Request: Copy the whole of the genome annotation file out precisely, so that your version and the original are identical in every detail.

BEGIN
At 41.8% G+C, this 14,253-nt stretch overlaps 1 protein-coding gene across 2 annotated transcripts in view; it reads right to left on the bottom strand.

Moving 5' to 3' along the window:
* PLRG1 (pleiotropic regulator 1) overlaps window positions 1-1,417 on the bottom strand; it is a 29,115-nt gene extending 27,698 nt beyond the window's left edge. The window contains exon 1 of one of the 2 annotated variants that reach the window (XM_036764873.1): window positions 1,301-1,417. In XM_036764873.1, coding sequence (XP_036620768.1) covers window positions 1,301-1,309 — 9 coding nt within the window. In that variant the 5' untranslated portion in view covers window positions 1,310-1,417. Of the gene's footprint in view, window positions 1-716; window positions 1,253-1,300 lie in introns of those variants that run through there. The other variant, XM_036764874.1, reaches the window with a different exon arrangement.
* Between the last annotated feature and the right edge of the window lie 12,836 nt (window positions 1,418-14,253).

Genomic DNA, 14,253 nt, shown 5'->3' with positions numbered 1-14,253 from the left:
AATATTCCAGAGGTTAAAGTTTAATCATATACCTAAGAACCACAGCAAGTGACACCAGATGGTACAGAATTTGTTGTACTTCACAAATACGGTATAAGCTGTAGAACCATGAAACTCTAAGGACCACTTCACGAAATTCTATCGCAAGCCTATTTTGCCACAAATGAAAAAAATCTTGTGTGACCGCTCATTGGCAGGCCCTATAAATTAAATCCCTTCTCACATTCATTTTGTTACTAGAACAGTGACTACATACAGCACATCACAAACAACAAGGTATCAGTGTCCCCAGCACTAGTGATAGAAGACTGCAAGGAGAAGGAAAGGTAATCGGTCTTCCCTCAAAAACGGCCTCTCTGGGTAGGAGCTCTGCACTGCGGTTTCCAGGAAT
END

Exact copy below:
At 41.8% G+C, this 14,253-nt stretch overlaps 1 protein-coding gene across 2 annotated transcripts in view; it reads right to left on the bottom strand.

Moving 5' to 3' along the window:
* PLRG1 (pleiotropic regulator 1) overlaps window positions 1-1,417 on the bottom strand; it is a 29,115-nt gene extending 27,698 nt beyond the window's left edge. The window contains exon 1 of one of the 2 annotated variants that reach the window (XM_036764873.1): window positions 1,301-1,417. In XM_036764873.1, coding sequence (XP_036620768.1) covers window positions 1,301-1,309 — 9 coding nt within the window. In that variant the 5' untranslated portion in view covers window positions 1,310-1,417. Of the gene's footprint in view, window positions 1-716; window positions 1,253-1,300 lie in introns of those variants that run through there. The other variant, XM_036764874.1, reaches the window with a different exon arrangement.
* Between the last annotated feature and the right edge of the window lie 12,836 nt (window positions 1,418-14,253).

Genomic DNA, 14,253 nt, shown 5'->3' with positions numbered 1-14,253 from the left:
AATATTCCAGAGGTTAAAGTTTAATCATATACCTAAGAACCACAGCAAGTGACACCAGATGGTACAGAATTTGTTGTACTTCACAAATACGGTATAAGCTGTAGAACCATGAAACTCTAAGGACCACTTCACGAAATTCTATCGCAAGCCTATTTTGCCACAAATGAAAAAAATCTTGTGTGACCGCTCATTGGCAGGCCCTATAAATTAAATCCCTTCTCACATTCATTTTGTTACTAGAACAGTGACTACATACAGCACATCACAAACAACAAGGTATCAGTGTCCCCAGCACTAGTGATAGAAGACTGCAAGGAGAAGGAAAGGTAATCGGTCTTCCCTCAAAAACGGCCTCTCTGGGTAGGAGCTCTGCACTGCGGTTTCCAGGAAT